Legal Question in Real Estate Law in North Carolina

I have a notice of hearing prior to foreclosure sale from the attorneys representing my homeowners association. I am to appear in court before the clerk of Superior Court on June 28. In the notice, if foreclosure is allowed, the propertry will be sold at public auction. I have a first mortgage and home equity loan which is second. It was an assesssment for each townhome homeowner to pay for the roofs to be replaced. A vote was never taken to assess. The only vote was to how the homeowners were to be billed (monthly, quarterly, etc.). Since the lien, that was placed on my property a year and a half ago, they have slapped numerous attorney's fees and costs on the total balance. What, if any avenues do I have regarding the notice of hearing? Can they foreclose given the priority liens? Can they actually have a sale or evict? Is there any recourse given the immediate court date (such as an extension, etc.)? If I proceed with the court date, is it inevitable that additional attorney foreclosing fees and court costs will be attached? Is there any limitation to fees or costs if foreclosure is allowed? Would it be wise to pay what I have and try to negotiate the remaining balance, or is it too late for that approach (would the additional costs already have been added)? Would I need to negotiate with my HOA or the attorneys, and can I offer a lower amount that would satisfy the debt? Would they even respond to anything less than the entire amount?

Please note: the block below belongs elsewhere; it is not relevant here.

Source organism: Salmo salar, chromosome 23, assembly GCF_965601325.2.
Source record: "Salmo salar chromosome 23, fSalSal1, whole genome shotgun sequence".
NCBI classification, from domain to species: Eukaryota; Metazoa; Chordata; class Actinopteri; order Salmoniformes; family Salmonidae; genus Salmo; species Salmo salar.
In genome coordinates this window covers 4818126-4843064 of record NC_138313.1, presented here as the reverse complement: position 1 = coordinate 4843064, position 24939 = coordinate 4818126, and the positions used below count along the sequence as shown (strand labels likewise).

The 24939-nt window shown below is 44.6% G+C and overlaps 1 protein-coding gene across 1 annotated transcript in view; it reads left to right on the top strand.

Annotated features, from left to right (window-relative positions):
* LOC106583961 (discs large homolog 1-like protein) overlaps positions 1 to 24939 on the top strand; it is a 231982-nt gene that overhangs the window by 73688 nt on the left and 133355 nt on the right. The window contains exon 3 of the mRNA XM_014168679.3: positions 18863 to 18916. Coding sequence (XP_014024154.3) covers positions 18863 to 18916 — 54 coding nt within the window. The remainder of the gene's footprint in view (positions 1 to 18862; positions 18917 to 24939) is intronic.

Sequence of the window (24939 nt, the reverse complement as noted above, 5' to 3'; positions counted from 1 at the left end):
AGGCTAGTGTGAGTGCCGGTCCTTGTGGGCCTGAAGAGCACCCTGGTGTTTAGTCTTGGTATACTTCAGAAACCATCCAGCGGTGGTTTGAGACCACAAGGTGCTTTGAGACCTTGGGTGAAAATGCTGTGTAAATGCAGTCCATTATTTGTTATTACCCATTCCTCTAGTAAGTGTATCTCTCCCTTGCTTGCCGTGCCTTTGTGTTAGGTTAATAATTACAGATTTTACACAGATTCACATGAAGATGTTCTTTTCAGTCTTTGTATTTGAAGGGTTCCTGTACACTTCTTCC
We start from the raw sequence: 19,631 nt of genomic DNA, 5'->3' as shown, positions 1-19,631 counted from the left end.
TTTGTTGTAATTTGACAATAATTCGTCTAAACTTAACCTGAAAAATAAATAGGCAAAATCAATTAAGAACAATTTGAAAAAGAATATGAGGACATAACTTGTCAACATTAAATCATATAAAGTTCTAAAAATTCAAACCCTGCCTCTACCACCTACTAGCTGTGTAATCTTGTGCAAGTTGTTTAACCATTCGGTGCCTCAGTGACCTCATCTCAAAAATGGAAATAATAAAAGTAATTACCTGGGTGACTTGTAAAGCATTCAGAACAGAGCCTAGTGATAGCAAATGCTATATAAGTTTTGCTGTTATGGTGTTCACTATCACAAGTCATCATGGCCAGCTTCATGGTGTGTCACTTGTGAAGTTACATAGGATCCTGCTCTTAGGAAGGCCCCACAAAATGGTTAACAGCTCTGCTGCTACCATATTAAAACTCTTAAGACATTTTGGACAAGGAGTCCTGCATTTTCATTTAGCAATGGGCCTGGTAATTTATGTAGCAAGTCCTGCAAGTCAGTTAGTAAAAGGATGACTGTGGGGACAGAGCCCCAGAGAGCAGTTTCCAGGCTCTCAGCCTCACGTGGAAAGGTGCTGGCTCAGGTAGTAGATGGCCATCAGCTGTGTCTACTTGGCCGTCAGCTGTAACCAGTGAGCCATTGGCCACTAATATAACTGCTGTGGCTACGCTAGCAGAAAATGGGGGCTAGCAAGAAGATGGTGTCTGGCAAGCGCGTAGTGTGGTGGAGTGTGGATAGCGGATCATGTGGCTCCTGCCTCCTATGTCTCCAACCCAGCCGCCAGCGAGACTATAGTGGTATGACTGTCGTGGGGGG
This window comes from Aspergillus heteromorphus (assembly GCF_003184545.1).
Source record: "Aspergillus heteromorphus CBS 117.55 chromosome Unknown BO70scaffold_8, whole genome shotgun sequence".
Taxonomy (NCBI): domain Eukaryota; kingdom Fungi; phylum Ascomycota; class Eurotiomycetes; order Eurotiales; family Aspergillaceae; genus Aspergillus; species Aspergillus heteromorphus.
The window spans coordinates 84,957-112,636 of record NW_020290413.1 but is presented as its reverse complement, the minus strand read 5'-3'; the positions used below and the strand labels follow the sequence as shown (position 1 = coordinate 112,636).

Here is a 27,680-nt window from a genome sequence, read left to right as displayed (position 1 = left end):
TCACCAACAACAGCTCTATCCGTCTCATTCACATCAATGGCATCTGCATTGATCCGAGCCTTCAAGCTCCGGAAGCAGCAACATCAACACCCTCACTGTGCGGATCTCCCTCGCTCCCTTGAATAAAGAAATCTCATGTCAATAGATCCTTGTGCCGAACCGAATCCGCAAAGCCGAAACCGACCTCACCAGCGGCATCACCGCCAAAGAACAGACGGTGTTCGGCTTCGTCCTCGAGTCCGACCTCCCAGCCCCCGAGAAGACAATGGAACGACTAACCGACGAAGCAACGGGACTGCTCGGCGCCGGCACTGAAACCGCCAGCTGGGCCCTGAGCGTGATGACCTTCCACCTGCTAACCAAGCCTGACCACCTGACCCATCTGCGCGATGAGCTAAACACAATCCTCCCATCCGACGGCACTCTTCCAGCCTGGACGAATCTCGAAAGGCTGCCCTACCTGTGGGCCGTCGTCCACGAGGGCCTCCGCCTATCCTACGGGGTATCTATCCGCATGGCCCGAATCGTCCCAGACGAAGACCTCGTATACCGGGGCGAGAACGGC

If all else fails and I appear before the clerk, do I have any defense or will the judgement be a moot point? If the judgement is to continue foreclosure proceedings, what are my options (bankruptcy, etc.)? What can they do after judgement? Can they sell and divide up the proceeds between the other lienholders? I do not have any equity in my home. The sell would have to generate a substantial amount in order for the association to get paid. Are there any loopholes before or after judgement has been handed down? Could they ask the clerk to attach a judgement against the contents of my home, my assets, or garnish my wages? If best case scenario happened, would they still have a formal sale for visual purposes? In other words, to make a point.

This is a critical time for me and I really don't know what I am up against. Any help would be greatly appreciated given my financial circumstances.

Asked on 6/23/10, 8:38 pm

1 Answer from Attorneys

Jeff Rosner Rosner Law Firm P.A.

To answer part of your question - the sale will not effect prior liens. They will still need to be paid. If the prior mortgage holders don't get paid, then they will foreclose on the HOA. You are probably also violating your deed of trust with those mortgage holders by not paying those assessments. I would attempt to negotiate. From the HOA perspective, they are not going to get any money out of this if they foreclose since they won't be able to sell the property with 2 liens attached.

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Answered on 6/24/10, 4:58 am

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